Sweet Little Jesus Boy is a 19th century slave spiritual that because it lacks repetition may have been written by a single now unknown author (unusual for spirituals).  The sheer humility of the song again demonstrates that in America it is exceedingly hard to dismiss the witness of the slaves to the salvation that is only in Jesus.
I'll Fly Away is a public domain standard that simply states the hope of the resurrection in those who believe in Jesus.Traditional camp meeting songs, about our resurrection in the body, written during times of great suffering, often refer to this life as 'prison'. This song and many other American funeral songs is on our CD entitled Gloryland - American Funeral Songs.  Link to the web-page for Gloryland for historical descriptions of the American funeral songs we recorded. 
"It is utterly beautiful to me; and it moves me infinitely more than any other music can. ... in the Jubilees and their songs, American has produced the perfectest flower of the ages."

Selected Historical


Dark Midnight When I Rise
The Story of the Jubilee Singers Who Intriduced the World to the Music of Black America, 2000.
by Andrew Ward.
Farrar, Straus and Giroux, 19 Union Square West, New York 10003

Ozark Folk Songs, Vol IV
Religious Songs and Other Items, 1946, by Vance Randolph.
The Historical Society of Missouri, University of Missouri Press, 1980, Columbia, Missouri 65211

Eli Shepperd's Plantation Songs, 1901, by Martha Young.
Sergeant Kirkland's Museum and Historical Society, Fredericksburg, Virginia, 1997

Ev'ry Time I Feel the Spirit, 1997, by Gwendolin Sims Warren
Henry Holt and Company, 115 West 18th Street, New York 10011

Baptist Hymnal, 1956
edited by Walter Hines Sims
Convention Press, Nashville, Tennessee

African American Heritage Hymnal, 2001
GIA Publications, 7404 South Mason, Avenue, Chicago, Illinois 60638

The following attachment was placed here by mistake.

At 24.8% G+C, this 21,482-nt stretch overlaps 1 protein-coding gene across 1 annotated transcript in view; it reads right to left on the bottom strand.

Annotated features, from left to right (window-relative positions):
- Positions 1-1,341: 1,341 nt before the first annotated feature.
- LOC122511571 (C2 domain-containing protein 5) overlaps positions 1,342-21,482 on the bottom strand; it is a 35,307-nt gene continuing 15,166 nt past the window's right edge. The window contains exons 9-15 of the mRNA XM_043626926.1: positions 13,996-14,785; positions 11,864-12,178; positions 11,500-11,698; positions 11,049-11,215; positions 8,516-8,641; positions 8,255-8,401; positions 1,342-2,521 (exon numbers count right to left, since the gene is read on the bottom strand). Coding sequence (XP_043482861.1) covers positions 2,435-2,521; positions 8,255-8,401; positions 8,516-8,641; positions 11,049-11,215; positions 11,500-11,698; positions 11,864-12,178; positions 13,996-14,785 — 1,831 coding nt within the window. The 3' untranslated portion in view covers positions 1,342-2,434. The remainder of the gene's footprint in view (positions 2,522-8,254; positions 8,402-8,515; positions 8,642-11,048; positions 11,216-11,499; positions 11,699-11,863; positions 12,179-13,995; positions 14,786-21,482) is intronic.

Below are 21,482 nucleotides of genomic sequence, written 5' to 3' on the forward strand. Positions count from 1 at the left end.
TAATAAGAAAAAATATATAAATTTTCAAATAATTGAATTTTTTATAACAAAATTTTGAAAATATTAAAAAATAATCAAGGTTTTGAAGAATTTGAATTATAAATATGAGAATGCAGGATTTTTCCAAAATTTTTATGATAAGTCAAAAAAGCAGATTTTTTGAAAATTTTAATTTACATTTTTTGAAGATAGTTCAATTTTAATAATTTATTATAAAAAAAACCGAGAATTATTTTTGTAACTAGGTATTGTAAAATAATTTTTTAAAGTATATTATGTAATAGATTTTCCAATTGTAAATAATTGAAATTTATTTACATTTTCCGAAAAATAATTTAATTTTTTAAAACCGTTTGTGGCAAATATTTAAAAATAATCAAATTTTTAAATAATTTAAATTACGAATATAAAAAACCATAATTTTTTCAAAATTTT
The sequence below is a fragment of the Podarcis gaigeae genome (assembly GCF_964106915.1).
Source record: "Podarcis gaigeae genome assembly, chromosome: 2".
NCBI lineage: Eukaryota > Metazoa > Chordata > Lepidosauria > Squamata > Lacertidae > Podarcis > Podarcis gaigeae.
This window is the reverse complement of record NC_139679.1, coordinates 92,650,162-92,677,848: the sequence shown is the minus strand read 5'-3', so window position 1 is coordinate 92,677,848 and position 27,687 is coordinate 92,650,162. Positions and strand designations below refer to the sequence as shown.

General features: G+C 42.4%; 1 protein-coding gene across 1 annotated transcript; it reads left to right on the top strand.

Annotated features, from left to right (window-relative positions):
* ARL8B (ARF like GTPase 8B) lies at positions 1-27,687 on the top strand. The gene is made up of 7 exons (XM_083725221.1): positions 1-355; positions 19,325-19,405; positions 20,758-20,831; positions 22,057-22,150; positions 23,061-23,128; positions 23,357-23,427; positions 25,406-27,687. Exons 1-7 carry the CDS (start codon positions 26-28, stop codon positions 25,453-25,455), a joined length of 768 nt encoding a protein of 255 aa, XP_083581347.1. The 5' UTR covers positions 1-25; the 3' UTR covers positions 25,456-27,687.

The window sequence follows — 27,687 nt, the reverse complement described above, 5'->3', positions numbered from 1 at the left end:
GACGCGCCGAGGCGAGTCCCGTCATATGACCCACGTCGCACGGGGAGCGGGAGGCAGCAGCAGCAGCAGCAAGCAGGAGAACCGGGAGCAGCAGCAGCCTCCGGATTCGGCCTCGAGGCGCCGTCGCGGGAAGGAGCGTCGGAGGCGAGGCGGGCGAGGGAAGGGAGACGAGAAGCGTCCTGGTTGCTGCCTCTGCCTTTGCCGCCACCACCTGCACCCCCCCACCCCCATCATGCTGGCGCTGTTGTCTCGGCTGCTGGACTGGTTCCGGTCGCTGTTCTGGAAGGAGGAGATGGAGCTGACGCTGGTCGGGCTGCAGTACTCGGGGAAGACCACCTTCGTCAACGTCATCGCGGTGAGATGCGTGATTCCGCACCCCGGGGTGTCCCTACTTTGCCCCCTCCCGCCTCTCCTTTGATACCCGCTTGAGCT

History and latest recordings in gospel, jazz, blues, soul, zydeco

Negro spirituals

American popular music before 1900

Notes on the music of the First Congregational Church of Berkeley

Lined-out hymnody and pslmody

Documenting the American south.
North American slave narratives; The southern homefront 1861-1865; The church in the southern black community

Frederick Douglass autobiography, "Life and Times of Frederick Douglass, his early Life as a Slave, his Escape from Bondage, and his Complete History to the Present Time", 1881.

Atlantic Monthly article on Negro Spirituals, 1867

*   *   *
America's music was born in Nashville when the Fisk Jubilee Singers brought to worldwide recognition the Christian spirituals of American slavery.  After the Civil War, Northern missionaries, answering the Lord's call to go south and teach the freedmen, found there a long-suffering people with a deep and great faith in the same Lord and Savior, Jesus.  This gospel reunion produced Fisk University and the Jubilee Singers and ultimately America's music. 
"I did not, when a slave, fully understand the deep meaning of those crude and apparently incoherent songs. I was, myself, within the circle, so that I could then neither hear nor see as those without might see and hear.  They breathe the prayer and com- plaint of souls overflowing with bitterest anguish."
Historical Descriptions of Some of
the Songs that We Perform

Atomic Power